Plan Your Holiday



            With so much great trekking routes to do in Nepal, planning your Himalayan adventure can be an unwinding escapade, a freedom to unplug, as the actual experience in itself. Our Trekalayan treks are normally quite suitable for fit individuals familiar with hillwalking and being out on the mountains. We offer varying walking and trekking holidays, from gentle strolls to challenging mountain treks. Our grading system can be of assistance to help you choose the right adventure holiday for you, your family and friends. 




            Choosing a trek may seem like a daunting task. However, a quick listing of your perfect trekking experience can help you narrow down your options. Think about how many days you would like to spend in the mountains. Are you looking for stunning snow-capped vistas or to experience rural mountain cultural elements? Would you like to spend time studying the diverse topographies of the Himalaya or challenge yourself with high-altitude achievements? Of course, we, at Trekalayan DestinAsians, are always ready to assist you on to your next Himalayan adventure; staying honest with our information, making sure your expectations are met and spending as much time with your queries and preparations as you may call for. 


            If iconic views are what you seek then the Gokyo Lake treks offer some of the most stunning mountain panoramas on the planet. At 5,545 meters (18,192 feet), Kala Patthar offers the closest view of Mt Everest during our Everest Base Camp trek.  


            Watching the sunrise and sunset over the Himalaya are unrivalled along the Annapurna trail, and at the Sanctuary, a high glacial basin surrounded by big mountains of the Annapurna Base Camp, and from the popular viewpoint of Poon Hill, the golden hues are tantalisingly captivating.    


            The Annapurna Circuit and Manaslu Circuit take trekkers from the low river valleys (700m/2,900ft) to high mountain passes over 5,000m/16,000ft and back down for that varying topographical exploration unique to the Himalaya. While the Langtang Valley has that classic mythical and mystical flavour, enriched by the centuries-old holy Kyangjin Buddhist Monastery and the Hindu Vedic sacred lakes of Gosaikund, all within the mesmerising settings of glacial amphitheatre and pristine nature.


            Village walks along the Sherpa country of Lower Everest, Gurung foothills of Annapurna, Tamang Heritage of Langtang and the once forbidden Kingdom of Mustang offer cultural insights that hold ancient secrets that sketched the crossroads of Asian history.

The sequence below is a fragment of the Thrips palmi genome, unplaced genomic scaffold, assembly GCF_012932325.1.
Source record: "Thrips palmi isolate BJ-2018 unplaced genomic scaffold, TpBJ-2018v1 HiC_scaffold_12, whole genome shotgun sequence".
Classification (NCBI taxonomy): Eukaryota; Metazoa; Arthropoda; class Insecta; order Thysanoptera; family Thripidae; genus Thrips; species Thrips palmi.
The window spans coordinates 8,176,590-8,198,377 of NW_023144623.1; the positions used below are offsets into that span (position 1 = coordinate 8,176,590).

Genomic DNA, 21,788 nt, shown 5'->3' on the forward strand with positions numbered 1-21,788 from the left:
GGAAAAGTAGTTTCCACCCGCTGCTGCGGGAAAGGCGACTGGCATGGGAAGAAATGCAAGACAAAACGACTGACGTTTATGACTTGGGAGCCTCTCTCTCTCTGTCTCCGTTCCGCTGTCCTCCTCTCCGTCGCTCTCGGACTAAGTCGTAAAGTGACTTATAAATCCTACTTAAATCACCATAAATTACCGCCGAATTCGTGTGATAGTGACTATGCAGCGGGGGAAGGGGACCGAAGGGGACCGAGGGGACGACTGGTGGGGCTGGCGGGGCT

The Himalaya, though grandeur can often be elusive to favourable weathers. It is always a good idea to have an extra day or two in your itinerary to account for any delays. The best period to visit the Himalaya are during Spring (March, April and May) and Fall (September, October and November). Spring arrives with stable weather and preferrable temperatures, though the skies might stay little cloudier. With stretches of colourful blooming rhododendron forest in the lower reaches, the period is easily very popular and attract sizeable crowds of visitors to the region. Around early May, the last of the rhododendron blooms may be seen, but warm and humid air begins to move in from the Indian Ocean and settles as dense fog in the Himalaya obscuring the mountain views. Late May sees the start of monsoonal climate with long rainy summer till mid-September. The trails are quite with no/few trekkers around. However, travelling along steep gorges and narrow river valleys do possess threats of sudden flooding and landslides, and utmost precautions need to be taken. It must be mentioned that the trails, during the summer monsoon, are plagued with leeches and mosquitoes, nemesis even the harden early European explorers found too much to grip. The summer monsoon leaves at the beginning of Fall in mid-September, leaving behind a green and lush countryside which stays through early winter months. With dry and cold air coming down from Tibet the weather stays clear, crisp and stable, granting another busy spell in the Himalaya. Mid-December sees high-altitude villagers heading down toward warmer lowlands, before the late winter storms bring large amounts of snow to the region, blocking the trail and often burying teahouses. Soon, warm air from Indian Ocean arrives in March raising the temperature and condenses enough to begin the monsoon cycle again, in June. At times, the routes and trails may be impassable, forcing your holiday to a turnabout, a decision your appointed guide will be forced to take after considering the information received enroute. Any changes in the itinerary will be discussed with you prior hand. Your health and safety are our true concerns in the mountains.